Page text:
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Dublin: 9°C Tuesday 11 May 2021

Leinster wary of Saints after applying Saracens lesson on opening weekend

‘When you lose it’s important you don’t lose the lesson.’

Image: Dave Winter/INPHO

LEINSTER SCRUM COACH Robin McBryde remains wary of the threat brought by Northampton, despite Saints boss Chris Boyd saying he will ‘give some youngsters a run’ in Saturday’s lunchtime kick-off.

The Premiership side lost 12-16 at home to Bordeaux Begles on Champions Cup opening weekend and the steep climb of facing Leinster – who ran up 93 points on them across last year’s December back-to-back meetings – must seem a daunting one.

“To all intents and purposes, they won that game,” says McBryde, citing a crucial Bordeaux crucial try that came after a penalty rebounded off the post.

“When you don’t get that luck on your side, there’s no better way to turn it round than to target an away game where you’re much unfancied, the underdog. You can turn up with no pressure on your shoulders, you’ve nothing to lose. Without that pressure, you become a very dangerous animal.

“I expect them to turn up really looking to turn their season around by getting a result here.”

McBryde shrugged off Boyd’s suggestion of sending a side short on experience for Saturday’s clash, noting that the Saints’ registered European squad has quality enough.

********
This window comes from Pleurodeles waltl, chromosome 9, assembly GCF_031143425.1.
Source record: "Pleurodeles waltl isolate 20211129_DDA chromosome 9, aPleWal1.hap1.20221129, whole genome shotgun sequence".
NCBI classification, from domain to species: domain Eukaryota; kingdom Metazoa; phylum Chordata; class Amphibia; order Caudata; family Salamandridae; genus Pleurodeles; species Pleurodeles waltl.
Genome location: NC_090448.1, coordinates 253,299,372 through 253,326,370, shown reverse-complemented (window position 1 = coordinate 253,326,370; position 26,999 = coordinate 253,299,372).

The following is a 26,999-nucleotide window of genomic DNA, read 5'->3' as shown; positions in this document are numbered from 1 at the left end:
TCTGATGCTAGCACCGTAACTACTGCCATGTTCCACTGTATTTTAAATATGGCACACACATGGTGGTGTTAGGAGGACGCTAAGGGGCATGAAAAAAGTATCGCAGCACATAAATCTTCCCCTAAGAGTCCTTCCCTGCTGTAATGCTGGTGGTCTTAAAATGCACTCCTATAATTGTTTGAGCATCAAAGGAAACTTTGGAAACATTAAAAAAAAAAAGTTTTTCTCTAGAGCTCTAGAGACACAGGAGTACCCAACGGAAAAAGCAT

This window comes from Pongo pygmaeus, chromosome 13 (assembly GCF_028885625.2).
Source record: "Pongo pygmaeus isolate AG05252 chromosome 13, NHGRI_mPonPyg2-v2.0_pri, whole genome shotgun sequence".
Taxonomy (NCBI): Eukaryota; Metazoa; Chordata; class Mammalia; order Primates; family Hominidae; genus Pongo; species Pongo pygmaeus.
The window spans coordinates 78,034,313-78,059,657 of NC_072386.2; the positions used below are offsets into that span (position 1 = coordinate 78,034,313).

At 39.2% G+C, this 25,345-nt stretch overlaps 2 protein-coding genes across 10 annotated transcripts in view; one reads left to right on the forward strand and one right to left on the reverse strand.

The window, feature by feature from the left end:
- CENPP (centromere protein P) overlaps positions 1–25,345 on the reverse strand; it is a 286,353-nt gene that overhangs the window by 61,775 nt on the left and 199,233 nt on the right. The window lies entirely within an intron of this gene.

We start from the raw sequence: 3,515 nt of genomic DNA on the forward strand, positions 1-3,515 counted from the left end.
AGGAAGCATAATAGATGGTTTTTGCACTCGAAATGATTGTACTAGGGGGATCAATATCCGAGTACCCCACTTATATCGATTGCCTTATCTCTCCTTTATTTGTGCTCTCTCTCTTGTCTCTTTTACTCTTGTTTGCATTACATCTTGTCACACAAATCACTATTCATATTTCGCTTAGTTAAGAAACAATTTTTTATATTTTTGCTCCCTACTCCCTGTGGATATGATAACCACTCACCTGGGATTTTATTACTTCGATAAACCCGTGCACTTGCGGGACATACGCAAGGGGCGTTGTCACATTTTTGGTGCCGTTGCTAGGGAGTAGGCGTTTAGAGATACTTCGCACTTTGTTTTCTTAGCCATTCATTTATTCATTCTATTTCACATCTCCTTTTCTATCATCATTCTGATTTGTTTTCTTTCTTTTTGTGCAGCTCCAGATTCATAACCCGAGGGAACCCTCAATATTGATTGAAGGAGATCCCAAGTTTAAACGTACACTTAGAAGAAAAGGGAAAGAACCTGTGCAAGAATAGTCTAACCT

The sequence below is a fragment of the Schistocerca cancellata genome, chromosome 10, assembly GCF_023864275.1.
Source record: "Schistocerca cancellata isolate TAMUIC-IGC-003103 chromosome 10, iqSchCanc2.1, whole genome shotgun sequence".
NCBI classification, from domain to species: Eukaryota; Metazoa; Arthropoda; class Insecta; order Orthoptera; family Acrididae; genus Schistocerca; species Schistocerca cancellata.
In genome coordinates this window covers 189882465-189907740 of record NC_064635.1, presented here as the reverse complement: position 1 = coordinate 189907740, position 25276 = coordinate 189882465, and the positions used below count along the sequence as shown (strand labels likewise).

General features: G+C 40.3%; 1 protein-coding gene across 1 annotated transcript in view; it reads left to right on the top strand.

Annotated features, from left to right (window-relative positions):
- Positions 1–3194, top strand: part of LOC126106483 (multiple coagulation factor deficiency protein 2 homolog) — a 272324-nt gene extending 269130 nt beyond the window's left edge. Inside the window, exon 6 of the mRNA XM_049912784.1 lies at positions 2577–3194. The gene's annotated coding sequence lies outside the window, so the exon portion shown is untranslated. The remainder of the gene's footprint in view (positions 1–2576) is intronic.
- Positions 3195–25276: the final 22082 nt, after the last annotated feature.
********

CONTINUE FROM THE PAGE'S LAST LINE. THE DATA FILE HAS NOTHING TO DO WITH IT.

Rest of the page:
If they’re young it doesn’t make a difference. They’re still going to be keen to put on a good performance. We’ll have to be as diligent as we were last week, looking at Northampton, making sure we’re one step ahead, not standing still.

“Because if we don’t get a result this week then last week doesn’t count for anything.”

Last week was an emphatic statement of intent from Leinster, dismantling a powerful Montpellier outfit with their incisive breakdown and attack. To prepare the squad for hitting European pace, McBryde says they simply looked to their last outing in the competition.

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“We really focused on the lessons we were handed by Saracens in that quarter-final.

“There were lessons we had to learn from that experience. Because when you lose it’s important you don’t lose the lesson.

“We knew it was going to be a massive step up and that was evident in the way we prepared, analysed, trained. Everything. In fairness to the players, they got their just rewards in regards to the result. The work that went in, to a man, was outstanding.”

About the author:

Sean Farrell

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